EDDIE GRAY has just returned from spending the morning at Elland Road. After almost 50 years in myriad roles as player, coach, caretaker manager, ambassador and broadcaster for Leeds United, the club is a habit he finds impossible to shake.

Unsurprisingly, he still refers to United as “we” and talks with all the passion of a hardcore fan on The Kop. Passion is a word he returns to regularly. Not least when discussing the merits of Marcelo Bielsa, the idiosyncratic Argentine who has assumed messianic status among the Leeds United supporters.

Gray, still a resident of Yorkshire, is well placed to observe the uptick in fortunes experienced by Leeds since the arrival of Bielsa in 2018. A jinking winger, he was the George Best of Don Revie’s dominant Leeds side of the late 1960s and early 1970s, scoring 52 goals in 454 league appearances for the club. He was caretaker manager when Leeds were relegated in 2004, their last season in the top flight since promotion was achieved in July and – in a year when the club has lost legends in Jack Charlton, Trevor Cherry and Norman Hunter – he is a figure that links Bielsa’s Leeds with its glorious past.

He remains apologetic to this day about his role in

the relegation campaign

16 years ago even if culpability lay in the fiscal recklessness

of the Peter Ridsdale era at

the club.

“It was a tough time,” he recalls of his period as caretaker manager which culminated in the drop three years after Leeds’ appearance in a Champions League semi-final.

“But even although it was tough, you are still disappointed in yourself that you couldn’t turn it around. I don’t mind saying that. We were selling too many players. It just wasn’t working but you’re still disappointed.”

Disappointment has given way to excitement for Gray, though, following a rebirth delivered by the irrepressible Bielsa, Italian owner Andrea Radrizzani and managing director Angus Kinnear.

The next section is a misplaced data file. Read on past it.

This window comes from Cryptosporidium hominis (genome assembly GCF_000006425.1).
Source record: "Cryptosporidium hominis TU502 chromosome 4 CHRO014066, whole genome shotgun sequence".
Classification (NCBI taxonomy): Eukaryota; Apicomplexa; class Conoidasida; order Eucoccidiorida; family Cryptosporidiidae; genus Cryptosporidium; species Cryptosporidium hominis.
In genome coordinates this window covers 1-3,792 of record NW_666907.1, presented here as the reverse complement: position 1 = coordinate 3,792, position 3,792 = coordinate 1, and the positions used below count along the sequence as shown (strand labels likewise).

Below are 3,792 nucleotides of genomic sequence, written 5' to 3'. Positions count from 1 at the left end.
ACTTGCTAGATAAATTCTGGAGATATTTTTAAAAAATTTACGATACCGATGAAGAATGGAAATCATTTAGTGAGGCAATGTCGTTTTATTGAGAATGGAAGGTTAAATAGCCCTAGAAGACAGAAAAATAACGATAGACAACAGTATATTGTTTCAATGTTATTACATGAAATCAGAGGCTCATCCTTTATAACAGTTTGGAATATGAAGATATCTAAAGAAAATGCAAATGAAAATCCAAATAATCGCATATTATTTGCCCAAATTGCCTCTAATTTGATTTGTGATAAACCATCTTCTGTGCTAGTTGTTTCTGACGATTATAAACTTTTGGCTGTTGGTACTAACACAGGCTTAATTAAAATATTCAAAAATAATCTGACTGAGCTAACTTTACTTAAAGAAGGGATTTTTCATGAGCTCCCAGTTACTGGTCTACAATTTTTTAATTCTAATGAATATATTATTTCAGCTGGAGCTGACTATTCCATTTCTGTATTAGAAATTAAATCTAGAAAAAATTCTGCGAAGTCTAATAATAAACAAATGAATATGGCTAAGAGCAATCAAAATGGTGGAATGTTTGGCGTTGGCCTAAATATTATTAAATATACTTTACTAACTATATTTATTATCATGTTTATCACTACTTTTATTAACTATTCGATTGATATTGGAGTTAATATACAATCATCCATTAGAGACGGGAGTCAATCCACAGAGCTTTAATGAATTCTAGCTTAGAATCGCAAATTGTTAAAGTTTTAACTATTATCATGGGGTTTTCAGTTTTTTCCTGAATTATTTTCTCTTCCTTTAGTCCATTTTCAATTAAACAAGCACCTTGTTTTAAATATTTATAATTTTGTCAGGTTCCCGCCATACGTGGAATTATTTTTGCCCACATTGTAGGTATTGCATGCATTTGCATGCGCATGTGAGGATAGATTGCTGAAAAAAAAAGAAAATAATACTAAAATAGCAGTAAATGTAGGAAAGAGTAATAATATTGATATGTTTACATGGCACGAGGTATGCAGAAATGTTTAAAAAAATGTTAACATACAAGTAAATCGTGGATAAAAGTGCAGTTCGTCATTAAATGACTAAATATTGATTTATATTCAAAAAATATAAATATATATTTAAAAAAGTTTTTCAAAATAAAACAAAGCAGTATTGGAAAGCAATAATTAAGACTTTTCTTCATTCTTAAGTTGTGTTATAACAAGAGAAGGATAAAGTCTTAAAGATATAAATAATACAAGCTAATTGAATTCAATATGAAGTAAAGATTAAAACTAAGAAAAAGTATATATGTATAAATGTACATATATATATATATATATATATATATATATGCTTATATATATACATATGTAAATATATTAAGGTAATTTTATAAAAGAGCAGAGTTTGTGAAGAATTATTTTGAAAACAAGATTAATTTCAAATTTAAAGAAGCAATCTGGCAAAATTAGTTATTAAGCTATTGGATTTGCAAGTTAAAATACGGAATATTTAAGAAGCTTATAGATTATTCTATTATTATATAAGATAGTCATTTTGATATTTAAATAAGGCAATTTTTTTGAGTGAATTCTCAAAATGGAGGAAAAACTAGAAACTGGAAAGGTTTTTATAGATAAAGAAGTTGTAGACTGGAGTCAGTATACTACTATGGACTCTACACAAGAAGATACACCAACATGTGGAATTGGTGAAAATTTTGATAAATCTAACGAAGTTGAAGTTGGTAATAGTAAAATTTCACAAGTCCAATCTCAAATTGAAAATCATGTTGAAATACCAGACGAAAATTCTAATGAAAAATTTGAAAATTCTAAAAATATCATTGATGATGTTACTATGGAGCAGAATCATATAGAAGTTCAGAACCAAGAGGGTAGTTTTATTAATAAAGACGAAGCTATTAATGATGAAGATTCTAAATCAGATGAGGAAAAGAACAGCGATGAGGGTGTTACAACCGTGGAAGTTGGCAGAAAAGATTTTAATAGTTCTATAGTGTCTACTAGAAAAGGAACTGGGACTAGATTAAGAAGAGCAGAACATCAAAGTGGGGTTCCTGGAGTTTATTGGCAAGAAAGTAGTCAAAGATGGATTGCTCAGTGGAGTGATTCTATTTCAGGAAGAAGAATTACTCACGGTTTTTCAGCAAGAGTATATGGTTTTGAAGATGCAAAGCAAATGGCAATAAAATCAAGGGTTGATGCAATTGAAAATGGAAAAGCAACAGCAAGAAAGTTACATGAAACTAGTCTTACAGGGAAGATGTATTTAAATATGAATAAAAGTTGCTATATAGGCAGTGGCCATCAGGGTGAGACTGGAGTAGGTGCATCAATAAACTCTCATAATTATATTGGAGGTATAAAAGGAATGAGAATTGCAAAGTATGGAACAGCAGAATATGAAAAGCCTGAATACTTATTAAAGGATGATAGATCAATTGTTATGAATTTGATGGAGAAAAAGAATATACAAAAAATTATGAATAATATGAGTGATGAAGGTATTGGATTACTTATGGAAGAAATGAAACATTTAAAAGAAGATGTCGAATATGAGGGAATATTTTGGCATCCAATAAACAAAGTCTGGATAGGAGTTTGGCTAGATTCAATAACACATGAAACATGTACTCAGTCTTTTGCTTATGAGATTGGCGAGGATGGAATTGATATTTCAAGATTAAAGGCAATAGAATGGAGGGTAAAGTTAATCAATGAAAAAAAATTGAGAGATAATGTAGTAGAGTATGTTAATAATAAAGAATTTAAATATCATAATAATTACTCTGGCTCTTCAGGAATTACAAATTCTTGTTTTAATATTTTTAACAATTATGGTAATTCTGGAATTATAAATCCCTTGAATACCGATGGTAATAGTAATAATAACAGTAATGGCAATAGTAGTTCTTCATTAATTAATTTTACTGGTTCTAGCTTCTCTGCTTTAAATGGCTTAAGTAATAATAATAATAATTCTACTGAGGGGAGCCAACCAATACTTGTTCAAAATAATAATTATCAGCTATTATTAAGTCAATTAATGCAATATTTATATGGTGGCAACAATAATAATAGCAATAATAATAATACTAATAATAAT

“I am just delighted to see them back in the big league. They’re dining at the top table again. The players have bought into Bielsa, [but] the city has bought into him as well and he has bought into the passion of the fans. I think he is like that himself.”

Bielsa is famously known as “El Loco” because of that passionate outlook. But his obsession is born out of an unrequited love for the sport. What may seem like unorthodox methods are better described as a fastidious attention to detail as a result of his desire to be the best.

His brilliance has some compelling advocates. Pep Guardiola – whom he goes up against this evening when his side take on Manchester City at Elland Road – and Mauricio Pochettino both regard him as a genius. You can count Gray as a fully paid-up member of the fan club, too.

“All managers are different in their outlook. Marcelo Bielsa himself is different to any manager in the Premier League,” Gray added. “No managers in the Premier League come out and sit on a bucket. He’s just different. The thing all the great managers have in common is their belief and their authority. Go back to Matt Busby, Jock Stein, Don Revie, Sir Alex [Ferguson]: all the great managers. You do it their way or you don’t do it at all. I think from that point of view you can compare all the great managers.”

He sees similarities but also differences between Bielsa and Revie.

“Don was very famous for his dossiers. We’d get the rundown on the opposition and Marcelo is exactly the same. Don was friendly with the players but Marcelo is completely different in how he goes about his own life. He walks around Wetherby. He lives in a little flat, he walks to the ground, he walks back. He goes into Morrisons for a coffee. He just goes about his life as he sees fit. His big obsession – there’s no doubt about it – is football and trying to get the best out of the team and the players he manages. I think that’s his aim in life – to get the best out of everybody.”